Earlier this week, the Prohibition of Child Marriage (Amendment) Bill, 2021 (“Bill‘) was introduced in Lok Sabha by raising the age of marriage for girls from 18 to 21 based on the principle of equality (i.e. same age of marriage for men and women ) and to ensure that the “physical, mental and reproductive health” of women is protected. Rather than seeing this measure as a step in the right direction, strong dissent has been raised by members of the opposition as well as civil society with arguments that defy logic and reasoning.
Critics have questioned the rationale for the bill on the basis that turning 18 confers majority under Indian law and therefore girls should be given a choice to marry at 18 . These same critics, however, fail to acknowledge the Child Marriage Prohibition Act 2006. (“CMAM”) currently confers the right to marry on boys at 21 and equality requires that the same right be granted to girls as well. Unfortunately, it seems that deep-rooted patriarchal beliefs and customary practices continue to plague the minds of those who do not see the benefits of the social reform bill.
NFHS-5 statistics highlighting that 23.3% of women (aged 20-24) were married before the age of 18 have been cited by critics as evidence of the current law’s failure to address the issue and they argue that increasing the age of marriage will in turn lead to a further increase in numbers. There is no doubt that the enactment of the revised Child Marriage Act following parliamentary approval of the Bill will not on its own solve the problem of child marriage. We are all aware of the plethora of child marriage legislations enacted since India’s independence that have failed to eradicate this social scourge due to a practice deeply rooted in our culture. However, the argument that the incidence of child marriage will increase as a result of the proposed amendment is no reason to avoid passing legislation to reform and the ineffective implementation of CMAM should not nor be used as a defense to avoid a change in the law. On the contrary, to realize the vision behind the bill and impact the girls most vulnerable to child marriage, including those in rural India and lower wealth quartiles, the implementation is essential and should be at the center of political reform. In addition, grassroots advocacy campaigns are essential to raise community awareness and create catalysts for change within these communities. In addition, the national education policy should act as a catalyst to ensure girls have access to secondary and tertiary education as well as skills development opportunities, to empower them to make life choices. more enlightened rather than letting others decide their lives. destiny.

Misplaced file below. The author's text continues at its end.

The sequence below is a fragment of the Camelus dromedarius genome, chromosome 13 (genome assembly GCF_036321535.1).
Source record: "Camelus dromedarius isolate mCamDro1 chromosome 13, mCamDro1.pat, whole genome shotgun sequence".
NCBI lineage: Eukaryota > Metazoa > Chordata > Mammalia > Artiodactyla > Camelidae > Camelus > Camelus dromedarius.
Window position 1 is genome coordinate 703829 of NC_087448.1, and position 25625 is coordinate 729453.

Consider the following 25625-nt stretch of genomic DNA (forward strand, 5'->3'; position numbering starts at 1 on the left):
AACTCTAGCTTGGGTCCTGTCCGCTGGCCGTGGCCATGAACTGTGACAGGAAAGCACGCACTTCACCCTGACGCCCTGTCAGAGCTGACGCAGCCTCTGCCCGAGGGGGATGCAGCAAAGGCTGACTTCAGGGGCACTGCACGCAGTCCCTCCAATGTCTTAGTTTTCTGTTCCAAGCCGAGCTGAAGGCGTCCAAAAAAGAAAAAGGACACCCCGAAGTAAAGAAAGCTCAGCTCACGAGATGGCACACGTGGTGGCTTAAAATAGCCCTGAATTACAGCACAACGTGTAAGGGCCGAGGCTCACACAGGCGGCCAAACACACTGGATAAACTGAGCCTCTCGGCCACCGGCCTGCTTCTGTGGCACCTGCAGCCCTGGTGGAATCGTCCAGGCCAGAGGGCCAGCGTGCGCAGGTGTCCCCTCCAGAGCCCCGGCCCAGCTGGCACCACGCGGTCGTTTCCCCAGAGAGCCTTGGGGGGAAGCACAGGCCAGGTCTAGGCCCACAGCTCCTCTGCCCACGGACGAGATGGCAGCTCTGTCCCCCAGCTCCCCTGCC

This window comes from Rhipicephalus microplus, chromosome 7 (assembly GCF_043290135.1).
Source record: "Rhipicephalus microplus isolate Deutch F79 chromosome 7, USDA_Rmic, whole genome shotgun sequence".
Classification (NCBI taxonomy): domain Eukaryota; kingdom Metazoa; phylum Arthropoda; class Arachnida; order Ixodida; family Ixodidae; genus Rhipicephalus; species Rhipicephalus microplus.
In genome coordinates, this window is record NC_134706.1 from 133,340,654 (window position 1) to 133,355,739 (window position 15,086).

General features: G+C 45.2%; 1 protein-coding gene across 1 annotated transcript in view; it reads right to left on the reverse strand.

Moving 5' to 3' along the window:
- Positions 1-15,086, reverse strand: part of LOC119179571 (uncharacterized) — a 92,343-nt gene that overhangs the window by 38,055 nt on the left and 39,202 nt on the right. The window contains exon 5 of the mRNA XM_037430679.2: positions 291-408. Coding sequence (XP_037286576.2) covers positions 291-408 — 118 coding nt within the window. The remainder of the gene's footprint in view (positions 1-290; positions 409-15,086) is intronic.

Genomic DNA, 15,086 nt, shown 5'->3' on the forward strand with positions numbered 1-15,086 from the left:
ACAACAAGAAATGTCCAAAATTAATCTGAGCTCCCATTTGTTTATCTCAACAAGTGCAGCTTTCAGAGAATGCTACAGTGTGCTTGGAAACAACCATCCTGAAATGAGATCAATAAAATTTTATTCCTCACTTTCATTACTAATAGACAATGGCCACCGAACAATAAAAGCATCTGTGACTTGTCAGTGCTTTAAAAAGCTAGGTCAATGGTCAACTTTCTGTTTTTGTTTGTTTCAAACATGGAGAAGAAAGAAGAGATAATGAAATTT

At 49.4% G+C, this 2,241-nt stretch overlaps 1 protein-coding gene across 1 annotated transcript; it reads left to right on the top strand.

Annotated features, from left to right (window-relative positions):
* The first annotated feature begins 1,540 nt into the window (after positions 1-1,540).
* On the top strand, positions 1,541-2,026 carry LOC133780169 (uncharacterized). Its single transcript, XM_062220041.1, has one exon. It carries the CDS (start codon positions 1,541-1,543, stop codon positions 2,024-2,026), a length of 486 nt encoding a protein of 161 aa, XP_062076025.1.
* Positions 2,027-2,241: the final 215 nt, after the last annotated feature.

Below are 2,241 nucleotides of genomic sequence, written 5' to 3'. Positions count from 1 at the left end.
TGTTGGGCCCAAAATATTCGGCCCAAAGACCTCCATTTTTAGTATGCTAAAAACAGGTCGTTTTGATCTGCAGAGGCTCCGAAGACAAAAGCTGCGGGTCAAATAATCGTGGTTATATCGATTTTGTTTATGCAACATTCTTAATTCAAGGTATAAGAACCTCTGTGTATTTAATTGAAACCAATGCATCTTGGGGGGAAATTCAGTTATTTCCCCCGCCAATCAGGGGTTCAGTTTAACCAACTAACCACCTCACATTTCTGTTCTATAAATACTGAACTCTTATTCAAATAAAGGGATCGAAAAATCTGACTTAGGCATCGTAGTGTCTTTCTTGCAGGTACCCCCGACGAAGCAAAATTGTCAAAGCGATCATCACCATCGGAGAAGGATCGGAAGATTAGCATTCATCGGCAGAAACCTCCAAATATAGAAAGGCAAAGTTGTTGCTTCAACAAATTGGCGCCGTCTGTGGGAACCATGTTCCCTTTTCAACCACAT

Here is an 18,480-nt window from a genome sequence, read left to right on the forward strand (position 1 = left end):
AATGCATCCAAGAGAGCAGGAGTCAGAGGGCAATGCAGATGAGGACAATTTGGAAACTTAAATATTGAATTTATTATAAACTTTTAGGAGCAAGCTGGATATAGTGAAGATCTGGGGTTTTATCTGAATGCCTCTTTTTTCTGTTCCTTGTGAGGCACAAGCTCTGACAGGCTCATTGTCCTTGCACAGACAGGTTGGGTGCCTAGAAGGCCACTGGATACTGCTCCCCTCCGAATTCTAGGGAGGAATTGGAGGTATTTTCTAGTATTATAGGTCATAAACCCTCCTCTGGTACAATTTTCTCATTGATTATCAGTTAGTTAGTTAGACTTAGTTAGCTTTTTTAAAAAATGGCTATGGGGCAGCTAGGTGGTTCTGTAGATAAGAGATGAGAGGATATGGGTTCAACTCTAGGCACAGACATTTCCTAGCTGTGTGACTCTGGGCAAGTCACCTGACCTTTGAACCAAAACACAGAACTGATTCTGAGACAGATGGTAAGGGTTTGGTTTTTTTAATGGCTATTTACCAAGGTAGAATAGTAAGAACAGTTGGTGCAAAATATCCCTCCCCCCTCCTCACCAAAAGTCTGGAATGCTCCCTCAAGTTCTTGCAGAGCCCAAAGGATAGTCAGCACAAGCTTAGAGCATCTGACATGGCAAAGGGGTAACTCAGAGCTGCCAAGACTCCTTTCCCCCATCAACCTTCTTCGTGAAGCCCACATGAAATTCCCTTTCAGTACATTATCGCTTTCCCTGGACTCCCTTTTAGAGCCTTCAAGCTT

Of all the arguments advanced by critics, the least defensible and most absurd interprets the amendment as a way to criminalize women’s sexuality. The link drawn by critics between a law restricting marriage to those under 21 and restricting women’s sexual choices assumes that all child marriages are consummated by girls of their own accord as a consequence of sexual freedom. This limited understanding of child marriage and sexual freedom needs serious overhaul.